I’m sure there are more things I can’t think of right now, but this is a pretty good list. I’m guilty of thinking I have my paths planned out better than God can plan them for me. This is a perfect example of His timing being the best. I wasn’t seeing it when we first went to the hospital. It was a very stressful week. I had a multiple commitments (a meeting at work, a haircut appointment, and a meeting with friends) that I completely forgot about until way after the fact and someone reminded me (usually the jilted party). I lost 8 pounds in less than a week because I neglected taking care of myself in an effort to tend to Susie and Cade’s needs. I couldn’t understand why God had Cade show up when he did because I was focused on the immediate situation. God sees everything from beginning to end, and life is so much better when we submit to His perfect plan. As the week went on and we started coming up for air, it was humbling to start to take account of the ways in which the timing was perfect. In my opinion there is no way to look at this situation except to stand in awe of God and give Him the credit and praise.

Here are a few pictures of Cade. We’re taking tons of them. I’m sure he’ll be sick of seeing himself when he gets older.

Saturday, July 26, 2008

Video Blog!

Thought you all might want to see Cade in action. He was starting to get a little hungry, which is why he was so talkative.

Friday, July 18, 2008

Nighttime musings

Have you ever been so tired you can't sleep? That's how I feel right now. It's been a frustrating week at work and I have a ton of things floating through a brain that can't turn off so I'm down in the kitchen having a snack and hoping that a little thought flush can get me back on track for sleep (just in time to wake up and feed Cade). :)

I was wondering if this is something any other new parent has experienced. It has happened to me several times in the last few weeks and I can't tell whether it's a bad recurring dream or if it's just my mind playing tricks on me. I's happened to Susie a couple times as well. From time to time we've held Cade in bed with us when we're trying to calm him down or get him to sleep because he really responds to sleeping on our chest or in the crook of our arm. And occasionally we've fallen asleep with him laying on us or next to us. Well, there have been a few times in the middle of the night where I'll either be dreaming or in a half-awake daze with my mind playing tricks on me (I haven't been able to tell which). But what my mind tells me I'm experiencing is that I've fallen asleep with Cade next to me or on me and I'm now waking up and can't find him. I'll start looking around in the folds of the covers and grow more and more worried that I've rolled over onto him or pushed him off the bed until I really am actually awake looking through the covers. Every time this has happened I'll kind of come to and realize that he's asleep in his bassinet. Has anyone else experienced this or something like this? It's a little disconcerting, and it's happened less and less as the days go by, but it's a really weird feeling.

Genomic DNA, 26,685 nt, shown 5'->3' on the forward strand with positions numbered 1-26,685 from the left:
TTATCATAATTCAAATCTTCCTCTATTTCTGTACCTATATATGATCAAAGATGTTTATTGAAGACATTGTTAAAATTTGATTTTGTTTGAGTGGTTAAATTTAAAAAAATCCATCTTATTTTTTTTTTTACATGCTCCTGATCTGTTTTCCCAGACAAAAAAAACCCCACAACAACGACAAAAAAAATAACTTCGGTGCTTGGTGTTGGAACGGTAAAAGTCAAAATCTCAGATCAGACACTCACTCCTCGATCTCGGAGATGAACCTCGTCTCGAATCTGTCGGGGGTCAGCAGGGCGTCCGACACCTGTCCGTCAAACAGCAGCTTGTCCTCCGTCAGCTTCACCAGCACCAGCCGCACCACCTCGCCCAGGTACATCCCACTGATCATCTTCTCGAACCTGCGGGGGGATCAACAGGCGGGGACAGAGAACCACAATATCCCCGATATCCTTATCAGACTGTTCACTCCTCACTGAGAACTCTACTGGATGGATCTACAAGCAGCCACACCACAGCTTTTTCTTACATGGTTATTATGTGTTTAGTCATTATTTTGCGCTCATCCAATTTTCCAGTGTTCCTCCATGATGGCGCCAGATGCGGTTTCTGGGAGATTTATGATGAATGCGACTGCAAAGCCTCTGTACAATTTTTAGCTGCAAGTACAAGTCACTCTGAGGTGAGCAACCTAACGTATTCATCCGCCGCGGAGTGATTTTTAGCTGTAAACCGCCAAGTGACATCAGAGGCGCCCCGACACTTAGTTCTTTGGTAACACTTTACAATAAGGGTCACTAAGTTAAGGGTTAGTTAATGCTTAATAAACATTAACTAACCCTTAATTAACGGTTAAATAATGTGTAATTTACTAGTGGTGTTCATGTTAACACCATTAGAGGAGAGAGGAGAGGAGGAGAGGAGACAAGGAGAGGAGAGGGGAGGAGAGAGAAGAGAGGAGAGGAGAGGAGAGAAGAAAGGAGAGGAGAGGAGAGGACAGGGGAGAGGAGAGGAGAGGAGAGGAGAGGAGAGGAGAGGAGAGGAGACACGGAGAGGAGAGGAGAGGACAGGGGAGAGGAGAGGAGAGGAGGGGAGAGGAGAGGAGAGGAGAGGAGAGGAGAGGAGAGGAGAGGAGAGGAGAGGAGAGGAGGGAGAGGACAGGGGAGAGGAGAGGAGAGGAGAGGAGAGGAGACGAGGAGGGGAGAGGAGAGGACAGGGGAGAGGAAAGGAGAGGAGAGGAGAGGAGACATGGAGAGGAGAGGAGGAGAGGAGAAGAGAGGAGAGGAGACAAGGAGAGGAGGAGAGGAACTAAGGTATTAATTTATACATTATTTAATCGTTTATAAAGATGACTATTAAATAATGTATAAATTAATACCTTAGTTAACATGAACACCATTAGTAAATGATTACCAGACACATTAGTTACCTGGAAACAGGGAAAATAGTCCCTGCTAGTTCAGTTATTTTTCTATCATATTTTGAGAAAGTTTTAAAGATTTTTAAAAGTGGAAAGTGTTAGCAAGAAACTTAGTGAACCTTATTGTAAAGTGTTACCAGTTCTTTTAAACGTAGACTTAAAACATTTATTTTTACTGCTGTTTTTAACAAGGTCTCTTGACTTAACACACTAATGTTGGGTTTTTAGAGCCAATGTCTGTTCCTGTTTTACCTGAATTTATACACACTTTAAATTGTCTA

Cade is doing well and so is Susie. We are kind of settling into a routine of feeding at night, but as you can tell by the timestamp on this post, not every night is super smooth, and we're all still adjusting. Last weekend we took Cade to his first wedding. Our worship pastor was getting married, and it was a great time. Cade was passed around and was very well behaved! We're finding that he actually prefers to be moving around to have some background noise when he sleeps. He gets pretty restless when it is completely still and silent. So the reception was the perfect time to nod off. Here are a couple pictures.

I'm sitting here with my little buddy Coleson. He's been my favorite little guy at church to play with every week, and he was very eager to meet Cade and to help hold him.

He's a little bit awake here. I think he wanted to try the cake.

Here we are with the newlyweds, Kaleb and Meagan Scharmahorn. We were happy we were able to go to their wedding; we weren't sure if we'd be able to go, but Cade was born with just the right timing to allow that to happen.

Wedding day was tiring for Cade AND for mommy. I just can't get over how much I love these two people.

Friday, July 11, 2008

Next lesson: Keep the diapers in a sealed trash can

It's really been a great week getting to know this kid. It started out with a great doctor's appointment on Monday. Cade was 5 pounds, 10 ounces, just one ounce shy of his birth weight. The doctor was very pleased with his weight gain and told us that we could take him off his three-hour feeding schedule and let him dictate meal times by when he was hungry. We were ecstatic dreaming of all the extra dreaming we'd get to do during the night since most of the time we were having to wake him up to feed him anyway. Well, that didn't quite happen the first night; he actually was up more than when we had him on the schedule. But it's been getting better and better overall (with a couple rough nights) and we're all adjusting to a better, more regular schedule. A couple mornings ago he actually slept from 4 to 8 am (and I ended up being late for work since I've been relying on him to be my alarm clock).